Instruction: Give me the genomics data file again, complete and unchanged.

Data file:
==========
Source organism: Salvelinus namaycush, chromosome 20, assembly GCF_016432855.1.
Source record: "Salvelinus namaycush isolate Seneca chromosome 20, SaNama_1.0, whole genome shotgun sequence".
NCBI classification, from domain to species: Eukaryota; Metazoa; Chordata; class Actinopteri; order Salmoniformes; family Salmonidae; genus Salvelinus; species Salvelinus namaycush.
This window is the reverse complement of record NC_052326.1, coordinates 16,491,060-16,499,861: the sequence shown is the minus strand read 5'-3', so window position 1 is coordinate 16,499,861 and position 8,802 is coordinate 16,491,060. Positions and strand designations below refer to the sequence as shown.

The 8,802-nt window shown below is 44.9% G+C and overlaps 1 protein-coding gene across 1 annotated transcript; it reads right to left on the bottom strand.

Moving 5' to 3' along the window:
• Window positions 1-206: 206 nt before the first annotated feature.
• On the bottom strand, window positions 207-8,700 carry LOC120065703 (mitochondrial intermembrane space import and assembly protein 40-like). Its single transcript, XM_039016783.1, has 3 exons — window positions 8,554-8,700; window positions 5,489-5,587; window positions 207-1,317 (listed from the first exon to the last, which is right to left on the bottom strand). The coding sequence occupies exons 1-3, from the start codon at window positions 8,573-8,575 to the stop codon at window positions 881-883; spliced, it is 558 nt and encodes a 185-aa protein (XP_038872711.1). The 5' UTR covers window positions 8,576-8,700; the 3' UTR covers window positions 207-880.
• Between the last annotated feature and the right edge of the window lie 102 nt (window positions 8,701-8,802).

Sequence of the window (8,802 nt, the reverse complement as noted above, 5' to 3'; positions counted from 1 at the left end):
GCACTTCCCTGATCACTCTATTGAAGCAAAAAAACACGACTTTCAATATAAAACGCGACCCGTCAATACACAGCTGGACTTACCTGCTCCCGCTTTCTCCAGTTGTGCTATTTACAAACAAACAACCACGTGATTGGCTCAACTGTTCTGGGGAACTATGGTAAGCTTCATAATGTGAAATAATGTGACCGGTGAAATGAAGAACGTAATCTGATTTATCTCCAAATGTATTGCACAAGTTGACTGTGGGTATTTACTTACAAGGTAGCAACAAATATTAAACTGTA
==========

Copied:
Source organism: Salvelinus namaycush, chromosome 20, assembly GCF_016432855.1.
Source record: "Salvelinus namaycush isolate Seneca chromosome 20, SaNama_1.0, whole genome shotgun sequence".
NCBI classification, from domain to species: Eukaryota; Metazoa; Chordata; class Actinopteri; order Salmoniformes; family Salmonidae; genus Salvelinus; species Salvelinus namaycush.
This window is the reverse complement of record NC_052326.1, coordinates 16,491,060-16,499,861: the sequence shown is the minus strand read 5'-3', so window position 1 is coordinate 16,499,861 and position 8,802 is coordinate 16,491,060. Positions and strand designations below refer to the sequence as shown.

The 8,802-nt window shown below is 44.9% G+C and overlaps 1 protein-coding gene across 1 annotated transcript; it reads right to left on the bottom strand.

Moving 5' to 3' along the window:
• Window positions 1-206: 206 nt before the first annotated feature.
• On the bottom strand, window positions 207-8,700 carry LOC120065703 (mitochondrial intermembrane space import and assembly protein 40-like). Its single transcript, XM_039016783.1, has 3 exons — window positions 8,554-8,700; window positions 5,489-5,587; window positions 207-1,317 (listed from the first exon to the last, which is right to left on the bottom strand). The coding sequence occupies exons 1-3, from the start codon at window positions 8,573-8,575 to the stop codon at window positions 881-883; spliced, it is 558 nt and encodes a 185-aa protein (XP_038872711.1). The 5' UTR covers window positions 8,576-8,700; the 3' UTR covers window positions 207-880.
• Between the last annotated feature and the right edge of the window lie 102 nt (window positions 8,701-8,802).

Sequence of the window (8,802 nt, the reverse complement as noted above, 5' to 3'; positions counted from 1 at the left end):
GCACTTCCCTGATCACTCTATTGAAGCAAAAAAACACGACTTTCAATATAAAACGCGACCCGTCAATACACAGCTGGACTTACCTGCTCCCGCTTTCTCCAGTTGTGCTATTTACAAACAAACAACCACGTGATTGGCTCAACTGTTCTGGGGAACTATGGTAAGCTTCATAATGTGAAATAATGTGACCGGTGAAATGAAGAACGTAATCTGATTTATCTCCAAATGTATTGCACAAGTTGACTGTGGGTATTTACTTACAAGGTAGCAACAAATATTAAACTGTA